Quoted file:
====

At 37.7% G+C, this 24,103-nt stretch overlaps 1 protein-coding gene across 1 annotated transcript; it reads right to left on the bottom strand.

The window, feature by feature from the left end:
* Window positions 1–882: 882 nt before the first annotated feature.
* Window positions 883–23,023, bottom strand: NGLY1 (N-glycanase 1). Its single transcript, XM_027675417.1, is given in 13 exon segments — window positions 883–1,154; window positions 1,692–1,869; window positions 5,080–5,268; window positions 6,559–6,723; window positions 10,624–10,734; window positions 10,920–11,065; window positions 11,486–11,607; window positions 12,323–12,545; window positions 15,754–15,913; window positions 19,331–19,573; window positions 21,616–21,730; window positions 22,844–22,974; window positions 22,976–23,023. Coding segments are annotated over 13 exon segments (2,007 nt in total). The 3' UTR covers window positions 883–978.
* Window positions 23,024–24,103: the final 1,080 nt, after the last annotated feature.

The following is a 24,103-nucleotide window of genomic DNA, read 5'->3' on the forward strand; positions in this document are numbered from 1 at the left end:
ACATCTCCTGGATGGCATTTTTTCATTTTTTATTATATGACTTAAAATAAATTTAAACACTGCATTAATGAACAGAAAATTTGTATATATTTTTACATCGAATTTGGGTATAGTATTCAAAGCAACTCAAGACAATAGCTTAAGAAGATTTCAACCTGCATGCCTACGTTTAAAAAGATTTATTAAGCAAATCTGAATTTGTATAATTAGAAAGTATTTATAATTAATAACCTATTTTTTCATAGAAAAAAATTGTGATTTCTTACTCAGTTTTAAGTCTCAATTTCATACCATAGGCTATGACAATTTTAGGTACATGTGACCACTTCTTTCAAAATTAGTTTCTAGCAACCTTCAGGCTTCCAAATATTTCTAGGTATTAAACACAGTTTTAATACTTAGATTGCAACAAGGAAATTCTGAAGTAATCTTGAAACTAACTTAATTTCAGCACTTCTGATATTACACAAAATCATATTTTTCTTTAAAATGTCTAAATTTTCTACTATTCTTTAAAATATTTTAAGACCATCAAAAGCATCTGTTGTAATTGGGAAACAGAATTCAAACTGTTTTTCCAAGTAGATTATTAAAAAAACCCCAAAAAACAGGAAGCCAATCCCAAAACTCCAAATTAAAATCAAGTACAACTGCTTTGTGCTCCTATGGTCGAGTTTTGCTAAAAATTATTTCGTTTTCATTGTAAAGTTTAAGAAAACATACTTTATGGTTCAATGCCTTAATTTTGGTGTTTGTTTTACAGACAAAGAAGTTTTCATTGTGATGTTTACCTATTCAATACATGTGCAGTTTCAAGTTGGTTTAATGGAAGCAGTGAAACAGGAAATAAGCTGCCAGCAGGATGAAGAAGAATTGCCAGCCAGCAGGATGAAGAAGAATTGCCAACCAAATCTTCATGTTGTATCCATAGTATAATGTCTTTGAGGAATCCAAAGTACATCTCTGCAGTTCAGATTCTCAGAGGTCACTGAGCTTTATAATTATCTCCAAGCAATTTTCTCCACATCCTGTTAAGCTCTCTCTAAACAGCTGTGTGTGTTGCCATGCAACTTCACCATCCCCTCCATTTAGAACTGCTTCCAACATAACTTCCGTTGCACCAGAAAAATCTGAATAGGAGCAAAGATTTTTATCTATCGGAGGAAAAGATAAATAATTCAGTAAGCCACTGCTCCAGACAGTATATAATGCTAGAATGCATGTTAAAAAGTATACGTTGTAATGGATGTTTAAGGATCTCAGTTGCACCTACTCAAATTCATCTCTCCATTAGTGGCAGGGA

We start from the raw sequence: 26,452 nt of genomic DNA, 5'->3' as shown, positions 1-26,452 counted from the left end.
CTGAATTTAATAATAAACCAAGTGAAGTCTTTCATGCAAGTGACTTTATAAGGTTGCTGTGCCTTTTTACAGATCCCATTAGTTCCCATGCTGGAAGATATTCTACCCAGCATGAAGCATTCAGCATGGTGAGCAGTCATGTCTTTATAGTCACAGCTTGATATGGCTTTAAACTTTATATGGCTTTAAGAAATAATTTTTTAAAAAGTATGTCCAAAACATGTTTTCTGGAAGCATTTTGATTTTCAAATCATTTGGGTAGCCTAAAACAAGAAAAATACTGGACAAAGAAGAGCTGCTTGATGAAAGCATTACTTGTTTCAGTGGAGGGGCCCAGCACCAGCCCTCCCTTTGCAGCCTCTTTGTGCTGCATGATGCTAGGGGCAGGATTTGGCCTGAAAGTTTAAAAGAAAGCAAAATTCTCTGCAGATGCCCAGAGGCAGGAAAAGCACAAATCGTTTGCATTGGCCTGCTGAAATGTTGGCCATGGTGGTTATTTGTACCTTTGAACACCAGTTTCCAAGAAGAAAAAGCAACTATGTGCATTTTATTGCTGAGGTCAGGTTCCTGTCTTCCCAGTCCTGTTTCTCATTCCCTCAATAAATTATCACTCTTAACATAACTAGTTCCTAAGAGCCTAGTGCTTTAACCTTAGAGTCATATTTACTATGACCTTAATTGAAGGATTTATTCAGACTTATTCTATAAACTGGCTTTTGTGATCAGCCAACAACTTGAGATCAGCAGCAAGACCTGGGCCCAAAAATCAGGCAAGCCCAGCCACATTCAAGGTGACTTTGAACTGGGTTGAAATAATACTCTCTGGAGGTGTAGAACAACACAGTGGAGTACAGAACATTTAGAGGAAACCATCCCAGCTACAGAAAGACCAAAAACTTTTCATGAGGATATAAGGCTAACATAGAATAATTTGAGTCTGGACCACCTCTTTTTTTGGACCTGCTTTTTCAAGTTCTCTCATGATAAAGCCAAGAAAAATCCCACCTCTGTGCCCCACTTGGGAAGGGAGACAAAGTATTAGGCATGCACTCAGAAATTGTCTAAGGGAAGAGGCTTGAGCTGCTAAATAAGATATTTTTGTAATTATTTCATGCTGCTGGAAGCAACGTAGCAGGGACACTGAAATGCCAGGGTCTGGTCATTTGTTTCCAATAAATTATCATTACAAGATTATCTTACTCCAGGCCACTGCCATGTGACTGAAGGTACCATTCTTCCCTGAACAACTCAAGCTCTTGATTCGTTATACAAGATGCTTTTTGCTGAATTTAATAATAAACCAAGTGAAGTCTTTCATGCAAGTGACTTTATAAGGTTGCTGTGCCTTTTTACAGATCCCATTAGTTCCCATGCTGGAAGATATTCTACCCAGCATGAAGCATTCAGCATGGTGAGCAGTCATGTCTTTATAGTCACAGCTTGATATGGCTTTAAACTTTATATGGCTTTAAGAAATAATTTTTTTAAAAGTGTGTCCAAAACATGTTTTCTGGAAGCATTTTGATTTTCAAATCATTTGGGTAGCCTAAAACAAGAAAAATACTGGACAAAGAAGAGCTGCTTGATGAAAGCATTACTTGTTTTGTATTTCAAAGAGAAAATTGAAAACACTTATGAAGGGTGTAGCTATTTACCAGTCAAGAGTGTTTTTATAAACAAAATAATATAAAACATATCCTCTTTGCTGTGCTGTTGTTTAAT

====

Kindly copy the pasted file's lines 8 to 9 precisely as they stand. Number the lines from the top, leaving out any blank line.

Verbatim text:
We start from the raw sequence: 26,452 nt of genomic DNA, 5'->3' as shown, positions 1-26,452 counted from the left end.
CTGAATTTAATAATAAACCAAGTGAAGTCTTTCATGCAAGTGACTTTATAAGGTTGCTGTGCCTTTTTACAGATCCCATTAGTTCCCATGCTGGAAGATATTCTACCCAGCATGAAGCATTCAGCATGGTGAGCAGTCATGTCTTTATAGTCACAGCTTGATATGGCTTTAAACTTTATATGGCTTTAAGAAATAATTTTTTAAAAAGTATGTCCAAAACATGTTTTCTGGAAGCATTTTGATTTTCAAATCATTTGGGTAGCCTAAAACAAGAAAAATACTGGACAAAGAAGAGCTGCTTGATGAAAGCATTACTTGTTTCAGTGGAGGGGCCCAGCACCAGCCCTCCCTTTGCAGCCTCTTTGTGCTGCATGATGCTAGGGGCAGGATTTGGCCTGAAAGTTTAAAAGAAAGCAAAATTCTCTGCAGATGCCCAGAGGCAGGAAAAGCACAAATCGTTTGCATTGGCCTGCTGAAATGTTGGCCATGGTGGTTATTTGTACCTTTGAACACCAGTTTCCAAGAAGAAAAAGCAACTATGTGCATTTTATTGCTGAGGTCAGGTTCCTGTCTTCCCAGTCCTGTTTCTCATTCCCTCAATAAATTATCACTCTTAACATAACTAGTTCCTAAGAGCCTAGTGCTTTAACCTTAGAGTCATATTTACTATGACCTTAATTGAAGGATTTATTCAGACTTATTCTATAAACTGGCTTTTGTGATCAGCCAACAACTTGAGATCAGCAGCAAGACCTGGGCCCAAAAATCAGGCAAGCCCAGCCACATTCAAGGTGACTTTGAACTGGGTTGAAATAATACTCTCTGGAGGTGTAGAACAACACAGTGGAGTACAGAACATTTAGAGGAAACCATCCCAGCTACAGAAAGACCAAAAACTTTTCATGAGGATATAAGGCTAACATAGAATAATTTGAGTCTGGACCACCTCTTTTTTTGGACCTGCTTTTTCAAGTTCTCTCATGATAAAGCCAAGAAAAATCCCACCTCTGTGCCCCACTTGGGAAGGGAGACAAAGTATTAGGCATGCACTCAGAAATTGTCTAAGGGAAGAGGCTTGAGCTGCTAAATAAGATATTTTTGTAATTATTTCATGCTGCTGGAAGCAACGTAGCAGGGACACTGAAATGCCAGGGTCTGGTCATTTGTTTCCAATAAATTATCATTACAAGATTATCTTACTCCAGGCCACTGCCATGTGACTGAAGGTACCATTCTTCCCTGAACAACTCAAGCTCTTGATTCGTTATACAAGATGCTTTTTGCTGAATTTAATAATAAACCAAGTGAAGTCTTTCATGCAAGTGACTTTATAAGGTTGCTGTGCCTTTTTACAGATCCCATTAGTTCCCATGCTGGAAGATATTCTACCCAGCATGAAGCATTCAGCATGGTGAGCAGTCATGTCTTTATAGTCACAGCTTGATATGGCTTTAAACTTTATATGGCTTTAAGAAATAATTTTTTTAAAAGTGTGTCCAAAACATGTTTTCTGGAAGCATTTTGATTTTCAAATCATTTGGGTAGCCTAAAACAAGAAAAATACTGGACAAAGAAGAGCTGCTTGATGAAAGCATTACTTGTTTTGTATTTCAAAGAGAAAATTGAAAACACTTATGAAGGGTGTAGCTATTTACCAGTCAAGAGTGTTTTTATAAACAAAATAATATAAAACATATCCTCTTTGCTGTGCTGTTGTTTAAT